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« Tyranny of Positive Thinking | Main | Disabusing Patients' Belief in the Power of Positive Thinking »

January 25, 2011

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Finn

A friend was just diagnosed with metastatic small bowel cancer and asked me for some advice. Aside from practical things about reliable information sources & second opinions, I warned him about the Attitude Police: people who would insist that he has to "stay positive" for his treatment to work and that any negative attitude would put him at risk.

Susan Sontag's 1977 book, Illness as Metaphor, is an excellent read on this topic of associating illnesses with personality. Using 19th-century notions about who gets TB and mid-20th-century notions about who gets cancer, she points out that throughout history we have tended to link poorly understood, as-yet incurable diseases with certain personality traits, and that these ideas persist until we discover a specific cause and an effective treatment.

And yet here we are, over 40 years later, still having to deal with people insisting that we get cancer or our treatment fails because we don't have the right attitude or personality.

Wendy S. Harpham, MD

Dear Finn,
Some people want to believe attitude controls the outcome, because then the outcome is in their control. Or, shall I say, it feels in their control.
They cling to this hope so strongly they ignore or deny evidence to the contrary, be it anecdotes or scientific studies.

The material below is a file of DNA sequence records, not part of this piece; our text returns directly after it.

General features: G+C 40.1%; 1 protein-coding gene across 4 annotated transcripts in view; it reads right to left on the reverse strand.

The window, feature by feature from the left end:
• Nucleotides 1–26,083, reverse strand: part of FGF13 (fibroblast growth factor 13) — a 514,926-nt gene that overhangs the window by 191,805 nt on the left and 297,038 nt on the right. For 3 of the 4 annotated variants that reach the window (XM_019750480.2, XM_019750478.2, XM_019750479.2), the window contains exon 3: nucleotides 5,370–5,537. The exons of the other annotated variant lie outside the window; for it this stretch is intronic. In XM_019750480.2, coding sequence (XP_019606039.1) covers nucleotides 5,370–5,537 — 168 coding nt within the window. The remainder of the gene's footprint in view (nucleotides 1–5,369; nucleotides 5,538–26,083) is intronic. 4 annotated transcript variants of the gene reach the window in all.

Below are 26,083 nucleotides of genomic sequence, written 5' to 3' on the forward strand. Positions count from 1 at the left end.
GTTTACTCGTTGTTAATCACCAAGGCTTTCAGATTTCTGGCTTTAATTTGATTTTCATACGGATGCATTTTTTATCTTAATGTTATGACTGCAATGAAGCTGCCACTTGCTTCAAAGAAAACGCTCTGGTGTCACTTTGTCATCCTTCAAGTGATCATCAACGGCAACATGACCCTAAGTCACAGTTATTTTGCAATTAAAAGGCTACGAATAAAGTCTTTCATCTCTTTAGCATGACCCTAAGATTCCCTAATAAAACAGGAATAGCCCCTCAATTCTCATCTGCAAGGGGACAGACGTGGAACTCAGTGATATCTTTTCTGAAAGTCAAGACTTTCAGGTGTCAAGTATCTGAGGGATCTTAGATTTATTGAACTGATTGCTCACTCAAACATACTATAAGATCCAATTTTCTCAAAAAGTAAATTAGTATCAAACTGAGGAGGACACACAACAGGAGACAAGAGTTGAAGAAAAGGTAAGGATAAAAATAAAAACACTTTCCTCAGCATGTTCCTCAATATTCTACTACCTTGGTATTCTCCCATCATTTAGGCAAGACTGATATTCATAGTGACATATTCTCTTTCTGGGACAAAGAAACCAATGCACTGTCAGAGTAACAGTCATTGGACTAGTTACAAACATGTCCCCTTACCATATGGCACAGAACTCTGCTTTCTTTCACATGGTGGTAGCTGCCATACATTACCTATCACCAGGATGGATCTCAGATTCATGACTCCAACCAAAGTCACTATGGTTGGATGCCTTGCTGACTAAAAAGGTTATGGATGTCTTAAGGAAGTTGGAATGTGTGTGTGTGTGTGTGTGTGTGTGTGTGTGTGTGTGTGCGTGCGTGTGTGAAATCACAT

As I'll share in future posts, attitude AFFECTS -- not controls -- outcome.

I'll also explore why attitude plays a huge role in Healthy Survivorship.

With hope, Wendy

Cyn

To start, I just want to say how happy I am I found your blog!

I am a breast cancer survivor doing my damndest to avoid a recurrence (I'm high risk). And I am trying, instead of maintaining a positive attitude, to maintain an honest attitude. Does that make sense? If I am irritable or frightened, I talk about it and try to honour the emotion. To maintain a positive attitude would require some denial, I think, and I don't think that is good for one's mental or physical well being.

Now, I think in many cases our being positive is helpful to the people around us!

I look forward to reading your blog in the future.

Wendy S. Harpham, MD

Dear Cyn,

Welcome! If you troll through old posts you'll see a theme: Healthy Survivors can deal with what is happening in healthy, life-enhancing ways only if they face the truth about what is happening (whether it is the truth about their current medical condition, mood, thoughts, social situation, financial means, future risks, whatever).

Honesty -- seeing and facing what is -- is one of the hallmarks of Healthy Survivorship.

"Denial" is too big a topic for a discussion in the comment section. But there is a place for denial in Healthy Survivorship, too, as long as denial does not keep you from taking care of yourself and reporting problems to your healthcare team.

I look forward to your stories, questions and insights. With hope, Wendy

Jody Schoger

Wendy,
I'm so glad you wrote about this. As Katie Couric said once, there are plenty of people with great attitudes in cemeteries.

The distinctions you made between expectation and hope are essential points I return to again and again. I think we can say the same thing about attitude. A "good attitude" doesn't mean that you become disingenuous or dripping with Hallmark card sentiment. People can experience the grief of cancer -- admit the fear and sadness and still have a "good attitude." It's being driven by fear that makes the difference to me. Attitude to me is about how you approach treatment, healing and the life you have to life.

Thanks so much, Wendy. Sending hope right back to you,
Jody

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